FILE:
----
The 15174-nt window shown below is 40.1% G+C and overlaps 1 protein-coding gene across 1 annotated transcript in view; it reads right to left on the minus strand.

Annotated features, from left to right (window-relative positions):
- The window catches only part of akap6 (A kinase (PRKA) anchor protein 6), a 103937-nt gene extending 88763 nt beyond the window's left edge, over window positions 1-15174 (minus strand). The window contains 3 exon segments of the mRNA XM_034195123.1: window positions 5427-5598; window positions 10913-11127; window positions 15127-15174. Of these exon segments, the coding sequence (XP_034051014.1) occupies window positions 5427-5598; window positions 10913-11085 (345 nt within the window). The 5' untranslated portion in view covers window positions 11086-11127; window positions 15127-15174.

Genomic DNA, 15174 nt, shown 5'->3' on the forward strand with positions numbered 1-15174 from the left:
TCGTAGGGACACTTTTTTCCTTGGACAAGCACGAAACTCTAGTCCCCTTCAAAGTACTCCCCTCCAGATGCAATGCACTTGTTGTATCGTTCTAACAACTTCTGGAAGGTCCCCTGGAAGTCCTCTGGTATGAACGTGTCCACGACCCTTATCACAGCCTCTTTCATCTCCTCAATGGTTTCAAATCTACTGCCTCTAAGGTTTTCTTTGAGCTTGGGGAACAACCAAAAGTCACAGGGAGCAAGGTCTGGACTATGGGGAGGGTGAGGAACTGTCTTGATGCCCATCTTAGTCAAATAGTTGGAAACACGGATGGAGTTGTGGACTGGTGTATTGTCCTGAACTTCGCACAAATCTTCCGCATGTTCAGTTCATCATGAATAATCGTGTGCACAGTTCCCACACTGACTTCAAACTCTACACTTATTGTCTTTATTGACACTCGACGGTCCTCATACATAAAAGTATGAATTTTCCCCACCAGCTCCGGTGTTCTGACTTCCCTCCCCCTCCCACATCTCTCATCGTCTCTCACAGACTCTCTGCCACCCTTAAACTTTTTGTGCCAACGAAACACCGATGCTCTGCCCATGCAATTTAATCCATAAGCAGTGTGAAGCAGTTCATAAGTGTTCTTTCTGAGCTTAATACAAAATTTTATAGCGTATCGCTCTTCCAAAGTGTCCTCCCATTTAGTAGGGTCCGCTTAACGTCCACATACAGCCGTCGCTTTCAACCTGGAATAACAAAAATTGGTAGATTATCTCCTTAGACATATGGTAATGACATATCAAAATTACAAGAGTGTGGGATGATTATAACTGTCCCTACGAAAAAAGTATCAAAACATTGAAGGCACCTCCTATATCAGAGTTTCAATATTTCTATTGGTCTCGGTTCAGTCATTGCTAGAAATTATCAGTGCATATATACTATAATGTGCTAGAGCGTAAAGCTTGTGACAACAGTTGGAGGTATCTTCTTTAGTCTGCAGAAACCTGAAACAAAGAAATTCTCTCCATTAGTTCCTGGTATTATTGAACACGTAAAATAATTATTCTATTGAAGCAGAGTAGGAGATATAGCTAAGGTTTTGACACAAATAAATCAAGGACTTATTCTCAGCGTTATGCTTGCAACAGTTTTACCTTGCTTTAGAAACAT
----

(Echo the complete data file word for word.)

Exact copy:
The 15174-nt window shown below is 40.1% G+C and overlaps 1 protein-coding gene across 1 annotated transcript in view; it reads right to left on the minus strand.

Annotated features, from left to right (window-relative positions):
- The window catches only part of akap6 (A kinase (PRKA) anchor protein 6), a 103937-nt gene extending 88763 nt beyond the window's left edge, over window positions 1-15174 (minus strand). The window contains 3 exon segments of the mRNA XM_034195123.1: window positions 5427-5598; window positions 10913-11127; window positions 15127-15174. Of these exon segments, the coding sequence (XP_034051014.1) occupies window positions 5427-5598; window positions 10913-11085 (345 nt within the window). The 5' untranslated portion in view covers window positions 11086-11127; window positions 15127-15174.

Genomic DNA, 15174 nt, shown 5'->3' on the forward strand with positions numbered 1-15174 from the left:
TCGTAGGGACACTTTTTTCCTTGGACAAGCACGAAACTCTAGTCCCCTTCAAAGTACTCCCCTCCAGATGCAATGCACTTGTTGTATCGTTCTAACAACTTCTGGAAGGTCCCCTGGAAGTCCTCTGGTATGAACGTGTCCACGACCCTTATCACAGCCTCTTTCATCTCCTCAATGGTTTCAAATCTACTGCCTCTAAGGTTTTCTTTGAGCTTGGGGAACAACCAAAAGTCACAGGGAGCAAGGTCTGGACTATGGGGAGGGTGAGGAACTGTCTTGATGCCCATCTTAGTCAAATAGTTGGAAACACGGATGGAGTTGTGGACTGGTGTATTGTCCTGAACTTCGCACAAATCTTCCGCATGTTCAGTTCATCATGAATAATCGTGTGCACAGTTCCCACACTGACTTCAAACTCTACACTTATTGTCTTTATTGACACTCGACGGTCCTCATACATAAAAGTATGAATTTTCCCCACCAGCTCCGGTGTTCTGACTTCCCTCCCCCTCCCACATCTCTCATCGTCTCTCACAGACTCTCTGCCACCCTTAAACTTTTTGTGCCAACGAAACACCGATGCTCTGCCCATGCAATTTAATCCATAAGCAGTGTGAAGCAGTTCATAAGTGTTCTTTCTGAGCTTAATACAAAATTTTATAGCGTATCGCTCTTCCAAAGTGTCCTCCCATTTAGTAGGGTCCGCTTAACGTCCACATACAGCCGTCGCTTTCAACCTGGAATAACAAAAATTGGTAGATTATCTCCTTAGACATATGGTAATGACATATCAAAATTACAAGAGTGTGGGATGATTATAACTGTCCCTACGAAAAAAGTATCAAAACATTGAAGGCACCTCCTATATCAGAGTTTCAATATTTCTATTGGTCTCGGTTCAGTCATTGCTAGAAATTATCAGTGCATATATACTATAATGTGCTAGAGCGTAAAGCTTGTGACAACAGTTGGAGGTATCTTCTTTAGTCTGCAGAAACCTGAAACAAAGAAATTCTCTCCATTAGTTCCTGGTATTATTGAACACGTAAAATAATTATTCTATTGAAGCAGAGTAGGAGATATAGCTAAGGTTTTGACACAAATAAATCAAGGACTTATTCTCAGCGTTATGCTTGCAACAGTTTTACCTTGCTTTAGAAACAT